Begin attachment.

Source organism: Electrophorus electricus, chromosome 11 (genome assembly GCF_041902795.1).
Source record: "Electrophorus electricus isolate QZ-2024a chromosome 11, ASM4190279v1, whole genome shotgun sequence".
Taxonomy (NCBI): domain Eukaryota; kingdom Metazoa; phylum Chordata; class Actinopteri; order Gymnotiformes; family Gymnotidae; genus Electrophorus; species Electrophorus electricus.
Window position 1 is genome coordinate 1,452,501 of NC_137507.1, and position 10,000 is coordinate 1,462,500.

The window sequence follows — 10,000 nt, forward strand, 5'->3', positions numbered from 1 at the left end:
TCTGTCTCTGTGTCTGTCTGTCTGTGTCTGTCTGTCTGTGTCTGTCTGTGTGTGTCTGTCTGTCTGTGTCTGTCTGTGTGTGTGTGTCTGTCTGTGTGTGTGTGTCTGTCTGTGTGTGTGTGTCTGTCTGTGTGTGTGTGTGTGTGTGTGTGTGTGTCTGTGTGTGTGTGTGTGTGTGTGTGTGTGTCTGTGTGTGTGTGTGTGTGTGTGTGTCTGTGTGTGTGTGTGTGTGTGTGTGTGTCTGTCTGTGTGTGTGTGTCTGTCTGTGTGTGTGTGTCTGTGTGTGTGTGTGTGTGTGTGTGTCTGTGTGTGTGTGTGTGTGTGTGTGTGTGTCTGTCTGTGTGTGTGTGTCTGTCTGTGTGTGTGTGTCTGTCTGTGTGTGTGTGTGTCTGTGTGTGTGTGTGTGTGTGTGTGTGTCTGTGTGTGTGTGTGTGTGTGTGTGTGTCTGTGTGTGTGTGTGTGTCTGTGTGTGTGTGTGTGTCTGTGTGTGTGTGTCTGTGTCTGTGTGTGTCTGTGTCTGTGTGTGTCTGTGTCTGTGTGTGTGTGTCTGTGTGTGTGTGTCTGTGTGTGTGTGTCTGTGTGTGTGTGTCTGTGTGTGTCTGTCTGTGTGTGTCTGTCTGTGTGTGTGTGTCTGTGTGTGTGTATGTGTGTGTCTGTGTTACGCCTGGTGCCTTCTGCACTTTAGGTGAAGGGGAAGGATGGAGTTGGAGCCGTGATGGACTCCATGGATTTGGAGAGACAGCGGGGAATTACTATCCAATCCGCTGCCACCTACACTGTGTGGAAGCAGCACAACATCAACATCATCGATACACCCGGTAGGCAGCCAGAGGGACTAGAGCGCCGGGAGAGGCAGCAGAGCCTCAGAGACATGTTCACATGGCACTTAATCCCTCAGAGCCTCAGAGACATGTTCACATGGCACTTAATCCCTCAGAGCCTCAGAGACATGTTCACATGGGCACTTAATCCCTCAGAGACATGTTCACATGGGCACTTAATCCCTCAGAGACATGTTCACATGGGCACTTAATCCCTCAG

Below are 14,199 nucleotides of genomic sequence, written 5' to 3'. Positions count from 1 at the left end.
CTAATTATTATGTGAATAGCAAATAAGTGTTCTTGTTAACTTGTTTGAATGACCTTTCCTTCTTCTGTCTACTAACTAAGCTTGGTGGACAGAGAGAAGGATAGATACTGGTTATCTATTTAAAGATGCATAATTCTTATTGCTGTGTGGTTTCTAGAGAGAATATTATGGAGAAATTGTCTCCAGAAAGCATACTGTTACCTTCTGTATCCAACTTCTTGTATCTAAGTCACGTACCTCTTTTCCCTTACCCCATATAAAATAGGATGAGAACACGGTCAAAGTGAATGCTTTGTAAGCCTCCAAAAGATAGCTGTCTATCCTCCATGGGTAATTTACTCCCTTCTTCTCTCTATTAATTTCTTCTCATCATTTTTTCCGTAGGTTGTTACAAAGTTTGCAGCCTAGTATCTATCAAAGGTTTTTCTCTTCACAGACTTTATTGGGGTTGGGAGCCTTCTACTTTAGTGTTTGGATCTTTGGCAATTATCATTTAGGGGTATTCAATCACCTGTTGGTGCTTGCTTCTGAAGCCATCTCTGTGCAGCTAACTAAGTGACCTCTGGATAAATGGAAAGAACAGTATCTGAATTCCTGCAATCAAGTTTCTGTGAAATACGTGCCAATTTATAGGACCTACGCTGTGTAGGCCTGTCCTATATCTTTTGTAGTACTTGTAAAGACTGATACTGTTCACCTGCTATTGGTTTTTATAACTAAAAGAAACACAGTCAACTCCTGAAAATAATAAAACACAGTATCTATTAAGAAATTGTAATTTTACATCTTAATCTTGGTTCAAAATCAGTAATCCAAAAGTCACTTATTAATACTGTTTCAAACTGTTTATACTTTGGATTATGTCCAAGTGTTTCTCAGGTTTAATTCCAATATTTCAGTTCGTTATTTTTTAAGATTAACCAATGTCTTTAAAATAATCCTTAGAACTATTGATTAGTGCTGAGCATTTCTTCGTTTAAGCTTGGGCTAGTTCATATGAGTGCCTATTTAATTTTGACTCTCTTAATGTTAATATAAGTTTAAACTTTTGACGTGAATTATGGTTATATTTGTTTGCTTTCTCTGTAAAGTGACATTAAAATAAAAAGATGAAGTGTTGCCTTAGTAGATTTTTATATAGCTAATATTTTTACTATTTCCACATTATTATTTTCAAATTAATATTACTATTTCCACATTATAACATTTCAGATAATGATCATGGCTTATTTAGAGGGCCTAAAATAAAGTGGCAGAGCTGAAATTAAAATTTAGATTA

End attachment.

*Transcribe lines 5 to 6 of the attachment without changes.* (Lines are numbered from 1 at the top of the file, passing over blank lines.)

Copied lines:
The window sequence follows — 10,000 nt, forward strand, 5'->3', positions numbered from 1 at the left end:
TCTGTCTCTGTGTCTGTCTGTCTGTGTCTGTCTGTCTGTGTCTGTCTGTGTGTGTCTGTCTGTCTGTGTCTGTCTGTGTGTGTGTGTCTGTCTGTGTGTGTGTGTCTGTCTGTGTGTGTGTGTCTGTCTGTGTGTGTGTGTGTGTGTGTGTGTGTGTCTGTGTGTGTGTGTGTGTGTGTGTGTGTGTCTGTGTGTGTGTGTGTGTGTGTGTGTCTGTGTGTGTGTGTGTGTGTGTGTGTGTCTGTCTGTGTGTGTGTGTCTGTCTGTGTGTGTGTGTCTGTGTGTGTGTGTGTGTGTGTGTGTCTGTGTGTGTGTGTGTGTGTGTGTGTGTGTCTGTCTGTGTGTGTGTGTCTGTCTGTGTGTGTGTGTCTGTCTGTGTGTGTGTGTGTCTGTGTGTGTGTGTGTGTGTGTGTGTGTCTGTGTGTGTGTGTGTGTGTGTGTGTGTCTGTGTGTGTGTGTGTGTCTGTGTGTGTGTGTGTGTCTGTGTGTGTGTGTCTGTGTCTGTGTGTGTCTGTGTCTGTGTGTGTCTGTGTCTGTGTGTGTGTGTCTGTGTGTGTGTGTCTGTGTGTGTGTGTCTGTGTGTGTGTGTCTGTGTGTGTCTGTCTGTGTGTGTCTGTCTGTGTGTGTGTGTCTGTGTGTGTGTATGTGTGTGTCTGTGTTACGCCTGGTGCCTTCTGCACTTTAGGTGAAGGGGAAGGATGGAGTTGGAGCCGTGATGGACTCCATGGATTTGGAGAGACAGCGGGGAATTACTATCCAATCCGCTGCCACCTACACTGTGTGGAAGCAGCACAACATCAACATCATCGATACACCCGGTAGGCAGCCAGAGGGACTAGAGCGCCGGGAGAGGCAGCAGAGCCTCAGAGACATGTTCACATGGCACTTAATCCCTCAGAGCCTCAGAGACATGTTCACATGGCACTTAATCCCTCAGAGCCTCAGAGACATGTTCACATGGGCACTTAATCCCTCAGAGACATGTTCACATGGGCACTTAATCCCTCAGAGACATGTTCACATGGGCACTTAATCCCTCAG